Abstract: In this paper we examine the different transferential relationships that occurred between two sets of friends: Freud-Fliess and Ferenczi-Groddeck; consider the impact of these variables on their productivity, creativity, and friendship; and review historical literature to analyze how the nature of their bonds shaped very different personal destinies. Freud and Fliess greatly admired each other, and expressed reciprocal support, trust, and idealization but their underlying dispute over the paternity of certain ideas ultimately led to a bitter end. Essentially, their transference can be characterized as paternal-filial. The Ferenczi-Groddeck relationship, on the other hand, shared many of the same traits as the Freud-Fliess pair: a strong friendship, mutual admiration, even idealization, but their bond evolved into a more fraternal transference, which enabled their love, admiration, and respect to develop into a mutually-enriching relationship that endured for their entire lives.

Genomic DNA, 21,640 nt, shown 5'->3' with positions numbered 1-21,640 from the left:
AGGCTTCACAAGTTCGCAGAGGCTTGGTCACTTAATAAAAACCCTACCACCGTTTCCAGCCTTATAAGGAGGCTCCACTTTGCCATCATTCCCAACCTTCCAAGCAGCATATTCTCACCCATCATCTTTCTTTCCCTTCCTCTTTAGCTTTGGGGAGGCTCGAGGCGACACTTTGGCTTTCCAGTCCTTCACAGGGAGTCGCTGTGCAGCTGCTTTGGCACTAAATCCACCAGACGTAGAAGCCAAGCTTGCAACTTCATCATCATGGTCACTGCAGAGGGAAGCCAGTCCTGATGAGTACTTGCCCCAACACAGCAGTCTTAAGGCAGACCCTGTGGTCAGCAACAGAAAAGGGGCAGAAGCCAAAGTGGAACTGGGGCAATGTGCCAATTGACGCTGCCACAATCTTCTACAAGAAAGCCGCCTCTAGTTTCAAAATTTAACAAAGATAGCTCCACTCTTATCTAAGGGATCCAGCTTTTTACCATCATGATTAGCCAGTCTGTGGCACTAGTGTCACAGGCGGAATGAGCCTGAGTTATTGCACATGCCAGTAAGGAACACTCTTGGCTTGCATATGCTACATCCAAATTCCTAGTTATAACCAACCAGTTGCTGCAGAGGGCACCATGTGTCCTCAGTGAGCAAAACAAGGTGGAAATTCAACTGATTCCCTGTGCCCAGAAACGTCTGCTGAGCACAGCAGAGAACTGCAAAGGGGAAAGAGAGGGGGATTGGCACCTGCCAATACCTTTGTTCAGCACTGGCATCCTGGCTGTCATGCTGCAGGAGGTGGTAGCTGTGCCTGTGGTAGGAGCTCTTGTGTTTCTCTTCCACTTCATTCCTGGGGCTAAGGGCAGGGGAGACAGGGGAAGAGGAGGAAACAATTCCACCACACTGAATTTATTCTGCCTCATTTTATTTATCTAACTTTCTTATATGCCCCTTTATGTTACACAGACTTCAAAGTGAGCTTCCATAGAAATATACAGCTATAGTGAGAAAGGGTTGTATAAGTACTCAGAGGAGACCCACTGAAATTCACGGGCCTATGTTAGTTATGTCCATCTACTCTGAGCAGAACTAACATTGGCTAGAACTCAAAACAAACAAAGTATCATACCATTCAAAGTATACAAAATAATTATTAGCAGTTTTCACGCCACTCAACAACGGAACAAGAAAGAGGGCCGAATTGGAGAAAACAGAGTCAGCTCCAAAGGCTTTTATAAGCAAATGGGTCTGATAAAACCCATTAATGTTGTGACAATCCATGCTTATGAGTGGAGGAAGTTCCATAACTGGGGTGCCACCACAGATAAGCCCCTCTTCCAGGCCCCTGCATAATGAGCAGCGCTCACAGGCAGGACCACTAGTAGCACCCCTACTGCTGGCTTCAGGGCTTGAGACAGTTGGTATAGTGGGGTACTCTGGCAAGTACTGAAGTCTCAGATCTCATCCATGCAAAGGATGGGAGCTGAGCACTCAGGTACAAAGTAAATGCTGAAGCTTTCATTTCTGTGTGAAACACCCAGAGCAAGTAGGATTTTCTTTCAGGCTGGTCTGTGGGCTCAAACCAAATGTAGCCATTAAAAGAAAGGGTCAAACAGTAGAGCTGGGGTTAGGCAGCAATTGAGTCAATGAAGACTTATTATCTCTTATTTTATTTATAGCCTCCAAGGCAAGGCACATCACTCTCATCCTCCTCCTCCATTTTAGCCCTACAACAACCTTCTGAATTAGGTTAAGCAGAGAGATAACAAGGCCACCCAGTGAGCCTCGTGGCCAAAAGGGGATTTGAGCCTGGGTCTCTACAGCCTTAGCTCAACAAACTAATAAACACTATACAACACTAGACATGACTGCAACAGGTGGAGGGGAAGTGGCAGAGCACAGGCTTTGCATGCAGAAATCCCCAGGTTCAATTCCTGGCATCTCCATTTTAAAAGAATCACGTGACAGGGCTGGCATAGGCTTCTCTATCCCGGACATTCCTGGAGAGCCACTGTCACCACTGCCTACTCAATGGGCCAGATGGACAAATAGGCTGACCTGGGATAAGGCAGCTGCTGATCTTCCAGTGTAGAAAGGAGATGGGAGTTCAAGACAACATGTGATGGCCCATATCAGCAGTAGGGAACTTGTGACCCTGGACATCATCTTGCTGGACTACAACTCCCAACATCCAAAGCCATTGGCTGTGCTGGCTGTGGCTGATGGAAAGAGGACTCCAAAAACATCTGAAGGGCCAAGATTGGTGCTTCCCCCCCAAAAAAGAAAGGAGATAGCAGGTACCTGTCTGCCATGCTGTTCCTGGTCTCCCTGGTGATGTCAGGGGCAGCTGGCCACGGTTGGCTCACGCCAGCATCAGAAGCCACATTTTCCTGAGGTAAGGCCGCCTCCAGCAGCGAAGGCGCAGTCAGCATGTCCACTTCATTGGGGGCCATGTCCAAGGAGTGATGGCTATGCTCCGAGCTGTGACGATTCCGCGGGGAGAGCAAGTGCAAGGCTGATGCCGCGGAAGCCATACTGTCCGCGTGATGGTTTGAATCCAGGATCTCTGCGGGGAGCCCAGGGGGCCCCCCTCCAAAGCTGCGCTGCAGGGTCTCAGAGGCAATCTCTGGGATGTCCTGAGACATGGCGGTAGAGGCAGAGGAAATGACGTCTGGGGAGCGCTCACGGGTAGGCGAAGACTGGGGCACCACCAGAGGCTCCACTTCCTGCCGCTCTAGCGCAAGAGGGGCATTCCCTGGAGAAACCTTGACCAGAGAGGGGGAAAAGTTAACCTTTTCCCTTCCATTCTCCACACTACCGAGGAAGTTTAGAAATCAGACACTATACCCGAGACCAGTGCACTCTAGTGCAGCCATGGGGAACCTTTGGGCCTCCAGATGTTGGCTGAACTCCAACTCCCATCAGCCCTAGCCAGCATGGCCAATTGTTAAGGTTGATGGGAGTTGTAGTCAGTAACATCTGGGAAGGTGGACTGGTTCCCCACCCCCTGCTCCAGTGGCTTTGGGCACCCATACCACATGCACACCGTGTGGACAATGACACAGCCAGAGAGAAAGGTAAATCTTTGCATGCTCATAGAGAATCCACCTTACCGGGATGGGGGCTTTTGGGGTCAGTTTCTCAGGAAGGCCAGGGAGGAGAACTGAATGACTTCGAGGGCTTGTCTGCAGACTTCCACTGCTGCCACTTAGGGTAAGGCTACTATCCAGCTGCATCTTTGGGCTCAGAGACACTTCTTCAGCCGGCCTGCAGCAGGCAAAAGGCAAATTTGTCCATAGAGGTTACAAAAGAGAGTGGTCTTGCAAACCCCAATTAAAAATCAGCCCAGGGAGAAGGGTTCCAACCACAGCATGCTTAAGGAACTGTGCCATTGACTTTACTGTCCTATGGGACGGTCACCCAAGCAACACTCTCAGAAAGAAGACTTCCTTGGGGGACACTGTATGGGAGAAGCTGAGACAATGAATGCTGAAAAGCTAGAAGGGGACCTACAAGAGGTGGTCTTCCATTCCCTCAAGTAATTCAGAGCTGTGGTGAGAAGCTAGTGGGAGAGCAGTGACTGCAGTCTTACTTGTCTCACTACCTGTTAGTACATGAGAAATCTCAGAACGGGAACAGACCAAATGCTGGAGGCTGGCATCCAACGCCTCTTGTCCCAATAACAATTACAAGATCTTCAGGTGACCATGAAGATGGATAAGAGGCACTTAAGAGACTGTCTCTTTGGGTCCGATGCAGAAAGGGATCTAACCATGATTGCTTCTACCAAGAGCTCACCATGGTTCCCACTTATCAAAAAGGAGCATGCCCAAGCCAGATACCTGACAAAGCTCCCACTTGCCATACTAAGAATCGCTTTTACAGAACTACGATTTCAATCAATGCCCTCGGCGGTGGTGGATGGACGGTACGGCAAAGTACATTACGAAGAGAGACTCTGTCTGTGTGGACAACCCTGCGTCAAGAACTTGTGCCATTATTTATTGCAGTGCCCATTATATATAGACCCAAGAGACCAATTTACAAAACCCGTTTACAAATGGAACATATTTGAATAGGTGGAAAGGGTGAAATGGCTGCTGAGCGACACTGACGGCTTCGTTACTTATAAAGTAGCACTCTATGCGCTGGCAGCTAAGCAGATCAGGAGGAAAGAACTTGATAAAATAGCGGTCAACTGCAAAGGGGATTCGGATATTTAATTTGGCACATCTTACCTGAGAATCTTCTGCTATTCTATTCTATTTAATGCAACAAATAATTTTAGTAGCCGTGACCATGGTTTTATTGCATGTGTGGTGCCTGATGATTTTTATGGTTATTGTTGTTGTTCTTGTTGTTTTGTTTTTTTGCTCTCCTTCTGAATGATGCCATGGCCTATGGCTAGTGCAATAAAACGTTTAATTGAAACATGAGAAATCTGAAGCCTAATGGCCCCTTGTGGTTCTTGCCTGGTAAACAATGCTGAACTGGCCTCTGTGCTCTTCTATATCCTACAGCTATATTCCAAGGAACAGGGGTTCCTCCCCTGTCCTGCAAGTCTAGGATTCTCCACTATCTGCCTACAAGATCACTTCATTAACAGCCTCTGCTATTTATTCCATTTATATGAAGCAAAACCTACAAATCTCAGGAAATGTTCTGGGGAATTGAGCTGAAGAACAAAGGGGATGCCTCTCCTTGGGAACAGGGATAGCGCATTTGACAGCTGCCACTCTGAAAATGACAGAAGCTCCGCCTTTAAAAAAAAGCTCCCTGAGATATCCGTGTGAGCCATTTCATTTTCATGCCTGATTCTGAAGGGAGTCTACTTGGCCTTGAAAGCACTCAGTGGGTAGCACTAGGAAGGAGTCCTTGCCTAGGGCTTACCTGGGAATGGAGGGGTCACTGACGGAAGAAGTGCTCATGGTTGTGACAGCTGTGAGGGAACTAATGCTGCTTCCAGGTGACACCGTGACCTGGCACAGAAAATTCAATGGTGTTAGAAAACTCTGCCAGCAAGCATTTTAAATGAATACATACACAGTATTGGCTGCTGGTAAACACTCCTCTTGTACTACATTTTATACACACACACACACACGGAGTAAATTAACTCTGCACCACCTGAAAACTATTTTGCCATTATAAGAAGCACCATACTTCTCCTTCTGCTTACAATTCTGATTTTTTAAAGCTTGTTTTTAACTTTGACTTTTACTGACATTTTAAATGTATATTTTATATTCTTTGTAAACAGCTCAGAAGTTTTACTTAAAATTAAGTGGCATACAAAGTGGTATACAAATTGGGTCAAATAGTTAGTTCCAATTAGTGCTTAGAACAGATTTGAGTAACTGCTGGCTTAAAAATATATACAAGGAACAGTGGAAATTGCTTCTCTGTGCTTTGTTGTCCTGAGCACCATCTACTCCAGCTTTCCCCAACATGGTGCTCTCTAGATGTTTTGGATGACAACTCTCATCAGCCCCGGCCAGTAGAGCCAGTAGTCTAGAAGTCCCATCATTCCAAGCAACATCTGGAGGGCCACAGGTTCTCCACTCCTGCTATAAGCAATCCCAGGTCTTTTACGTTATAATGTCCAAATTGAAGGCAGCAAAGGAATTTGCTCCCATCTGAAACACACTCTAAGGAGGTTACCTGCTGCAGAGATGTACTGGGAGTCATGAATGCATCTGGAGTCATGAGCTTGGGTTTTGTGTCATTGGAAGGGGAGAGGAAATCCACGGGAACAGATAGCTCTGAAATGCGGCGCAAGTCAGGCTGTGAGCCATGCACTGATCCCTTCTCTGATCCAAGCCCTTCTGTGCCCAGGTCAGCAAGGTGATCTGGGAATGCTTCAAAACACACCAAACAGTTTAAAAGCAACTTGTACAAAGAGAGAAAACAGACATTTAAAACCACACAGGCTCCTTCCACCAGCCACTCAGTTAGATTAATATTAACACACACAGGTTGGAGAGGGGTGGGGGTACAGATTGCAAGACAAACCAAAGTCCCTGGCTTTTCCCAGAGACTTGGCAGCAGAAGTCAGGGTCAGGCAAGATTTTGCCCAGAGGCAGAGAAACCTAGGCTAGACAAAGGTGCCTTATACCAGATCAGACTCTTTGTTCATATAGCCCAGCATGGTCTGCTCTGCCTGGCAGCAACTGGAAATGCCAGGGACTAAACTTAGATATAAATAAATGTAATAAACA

Dal Molin, E. C., Coelho Junior, N. E. & Cromberg, R. U. (2023). Ferenczi’s Variations on the Death Drive. American Journal of Psychoanalysis, 83(2), 231–249.
Abstract: This theoretical paper discusses three variations on the death drive, developed by Sándor Ferenczi. We present a brief history of the use of the term death drive among the first psychoanalysts and argue that, as early as 1913, the notion is used by Ferenczi and serves as a conceptual background for his thinking. During the 1920s, Ferenczi revisits part of this concept, focusing on what he identifies as a primacy of self-destruction. The destructive drive gains an adaptive character responsible for the mortification of parts of the individual, in exchange for the survival of the whole. In this variation, the tendency to regress also arises as the self-destruction drive and the acceptance of unpleasure involves a psychic “reckoning-machine.” In the final variation, left unfinished, the death drive at times receives new names, like drive for “conciliation,” and at others, the very idea of the death drive is criticized.